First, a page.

- Fire Marshal's Office
- Code Compliance
- Fire Suppression
- Fire Stations
- Contact an Inspector
- Emergency Medical Services
- Emergency Information
- Emergency Management
- Frequently Asked Questions
- Training Division
- Maintenance Division
- Exit Drills
- Fire Heating Safety
- Fire Extinguishers
- Emergency Communication
Fire Heating Safety
It’s a cold winter night. You decide to use a space heater, or perhaps light a fire in the fireplace, to save on the heating bill. Comfortable from its warmth as bedtime approaches you think, “What harm could it cause to leave it on overnight?”
Think again. While these heating devices may help you feel cozy and warm, they can become extremely dangerous if not used properly. Home heating equipment was involved in an estimated 62,000 home fires in 2005, according to the non-profit National Fire Protection Association (NFPA). The cost of these fires is more than just property damage. The cost includes roughly 700 lives and roughly 1,500 injuries.
Home heating fires are largely preventable when you know the rules. Lansing Fire Department’s goal is to reduce the number of home-heating fires in our community. But we need your help. We are urging Lansing families to use extra caution this winter when heating your home.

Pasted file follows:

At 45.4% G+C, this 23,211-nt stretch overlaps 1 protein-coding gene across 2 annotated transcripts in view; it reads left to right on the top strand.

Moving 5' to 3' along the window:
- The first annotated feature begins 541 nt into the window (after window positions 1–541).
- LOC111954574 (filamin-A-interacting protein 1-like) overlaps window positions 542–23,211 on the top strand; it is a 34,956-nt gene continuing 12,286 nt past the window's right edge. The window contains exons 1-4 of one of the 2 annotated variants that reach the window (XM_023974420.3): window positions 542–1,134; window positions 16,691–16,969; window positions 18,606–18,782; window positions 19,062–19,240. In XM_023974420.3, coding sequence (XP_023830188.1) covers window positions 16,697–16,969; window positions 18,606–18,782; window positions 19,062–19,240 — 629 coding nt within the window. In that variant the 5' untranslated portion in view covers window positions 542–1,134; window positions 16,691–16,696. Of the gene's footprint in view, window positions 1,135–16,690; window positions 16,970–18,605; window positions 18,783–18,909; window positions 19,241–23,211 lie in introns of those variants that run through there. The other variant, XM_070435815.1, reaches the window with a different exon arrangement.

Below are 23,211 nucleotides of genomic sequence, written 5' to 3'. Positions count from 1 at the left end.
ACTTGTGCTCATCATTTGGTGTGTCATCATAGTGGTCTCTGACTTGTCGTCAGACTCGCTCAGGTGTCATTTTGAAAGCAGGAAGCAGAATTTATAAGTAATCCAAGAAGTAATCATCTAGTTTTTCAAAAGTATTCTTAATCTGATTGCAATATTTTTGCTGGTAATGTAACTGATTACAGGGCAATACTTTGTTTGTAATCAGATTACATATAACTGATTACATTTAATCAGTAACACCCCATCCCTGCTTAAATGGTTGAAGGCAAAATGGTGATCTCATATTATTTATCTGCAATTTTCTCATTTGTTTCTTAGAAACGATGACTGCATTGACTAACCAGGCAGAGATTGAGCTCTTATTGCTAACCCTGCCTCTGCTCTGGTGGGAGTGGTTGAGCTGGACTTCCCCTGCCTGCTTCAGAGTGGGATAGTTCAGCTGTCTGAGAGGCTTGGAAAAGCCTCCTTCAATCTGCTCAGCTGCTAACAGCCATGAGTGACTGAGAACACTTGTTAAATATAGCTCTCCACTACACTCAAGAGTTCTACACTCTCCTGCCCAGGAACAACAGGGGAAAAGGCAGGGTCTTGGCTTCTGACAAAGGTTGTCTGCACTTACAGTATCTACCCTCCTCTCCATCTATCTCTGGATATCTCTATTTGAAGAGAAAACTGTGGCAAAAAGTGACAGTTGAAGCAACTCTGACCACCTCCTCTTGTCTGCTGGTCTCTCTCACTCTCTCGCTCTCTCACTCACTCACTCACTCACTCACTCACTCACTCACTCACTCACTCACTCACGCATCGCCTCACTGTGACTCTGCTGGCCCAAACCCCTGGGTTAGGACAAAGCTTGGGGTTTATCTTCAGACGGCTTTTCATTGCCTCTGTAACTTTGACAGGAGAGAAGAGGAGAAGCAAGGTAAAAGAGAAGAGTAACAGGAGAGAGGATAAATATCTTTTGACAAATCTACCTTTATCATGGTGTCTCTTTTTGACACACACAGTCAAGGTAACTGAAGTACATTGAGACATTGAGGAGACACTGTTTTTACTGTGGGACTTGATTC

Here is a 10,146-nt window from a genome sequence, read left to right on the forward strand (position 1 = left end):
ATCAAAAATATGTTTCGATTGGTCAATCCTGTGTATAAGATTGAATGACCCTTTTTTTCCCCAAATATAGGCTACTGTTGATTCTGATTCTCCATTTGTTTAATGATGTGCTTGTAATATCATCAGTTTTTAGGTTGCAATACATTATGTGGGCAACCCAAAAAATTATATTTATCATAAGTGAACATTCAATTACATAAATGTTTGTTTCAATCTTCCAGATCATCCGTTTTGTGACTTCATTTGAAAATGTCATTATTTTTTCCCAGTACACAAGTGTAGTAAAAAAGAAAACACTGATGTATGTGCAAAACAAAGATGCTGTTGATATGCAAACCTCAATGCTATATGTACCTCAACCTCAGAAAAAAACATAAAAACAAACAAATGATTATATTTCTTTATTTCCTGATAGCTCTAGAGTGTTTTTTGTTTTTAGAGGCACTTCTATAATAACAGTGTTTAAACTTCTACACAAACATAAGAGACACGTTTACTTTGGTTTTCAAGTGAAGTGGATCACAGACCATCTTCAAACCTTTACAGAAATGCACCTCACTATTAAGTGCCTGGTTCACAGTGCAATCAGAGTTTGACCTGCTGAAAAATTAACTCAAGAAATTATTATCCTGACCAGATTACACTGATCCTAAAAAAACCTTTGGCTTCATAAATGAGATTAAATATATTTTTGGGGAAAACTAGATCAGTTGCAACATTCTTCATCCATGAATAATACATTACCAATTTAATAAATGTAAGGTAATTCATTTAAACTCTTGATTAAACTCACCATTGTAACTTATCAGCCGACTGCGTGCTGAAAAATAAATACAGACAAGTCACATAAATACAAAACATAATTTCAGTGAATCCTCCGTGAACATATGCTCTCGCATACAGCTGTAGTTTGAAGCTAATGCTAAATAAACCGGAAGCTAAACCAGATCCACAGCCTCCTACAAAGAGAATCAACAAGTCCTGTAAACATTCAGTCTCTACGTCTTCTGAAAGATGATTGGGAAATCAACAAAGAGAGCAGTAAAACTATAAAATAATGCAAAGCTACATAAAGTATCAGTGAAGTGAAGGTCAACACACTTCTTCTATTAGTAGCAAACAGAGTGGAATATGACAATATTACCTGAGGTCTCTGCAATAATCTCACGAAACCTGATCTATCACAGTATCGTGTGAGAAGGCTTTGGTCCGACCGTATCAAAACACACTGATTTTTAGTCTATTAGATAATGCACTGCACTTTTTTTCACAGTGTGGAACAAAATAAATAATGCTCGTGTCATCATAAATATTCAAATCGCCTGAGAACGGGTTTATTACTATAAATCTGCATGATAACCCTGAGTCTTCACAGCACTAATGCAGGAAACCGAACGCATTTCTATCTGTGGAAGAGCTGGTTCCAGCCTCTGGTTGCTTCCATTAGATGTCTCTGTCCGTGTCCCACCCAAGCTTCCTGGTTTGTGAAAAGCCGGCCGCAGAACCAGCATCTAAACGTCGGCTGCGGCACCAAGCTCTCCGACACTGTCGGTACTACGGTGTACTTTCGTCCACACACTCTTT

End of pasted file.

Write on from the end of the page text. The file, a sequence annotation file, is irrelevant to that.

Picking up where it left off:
The majority of heating fire deaths are caused by space heaters! Most heating fires are caused by creosote build-up in the chimney. To help keep our community safe and warm this season, Lansing Fire Department recommends that you follow these guidelines:
• Space heaters need space. Keep all things that can burn, such as paper, bedding or furniture, at least 3 feet away from heating equipment.
• Turn portable heaters off when you go to bed or leave the room.
• Plug power cords only into outlets with sufficient capacity and never into an extension cord.
• Inspect for cracked, frayed or broken plugs or loose connections. Replace before using.
• Have your chimney inspected each year and cleaned if necessary.
• Use a sturdy fireplace screen.
• Allow ashes to cool before disposing. Dispose of ashes in a metal container.
• Install smoke alarms in every bedroom, outside each sleeping area and on every level of the home. For the best protection interconnect all smoke alarms throughout the home — when one sounds, they all sound. Test smoke alarms at least once a month.
• Install and maintain a carbon monoxide alarm in a central location outside each sleeping area.
• Never use an oven to heat your home.
• For fuel assistance, contact the National Fuel Funds Network at 1-202-824-0660.
With simple precautions, help us meet our goal of decreasing home-heating fires this winter.
Phil Sabon, Fire Marshal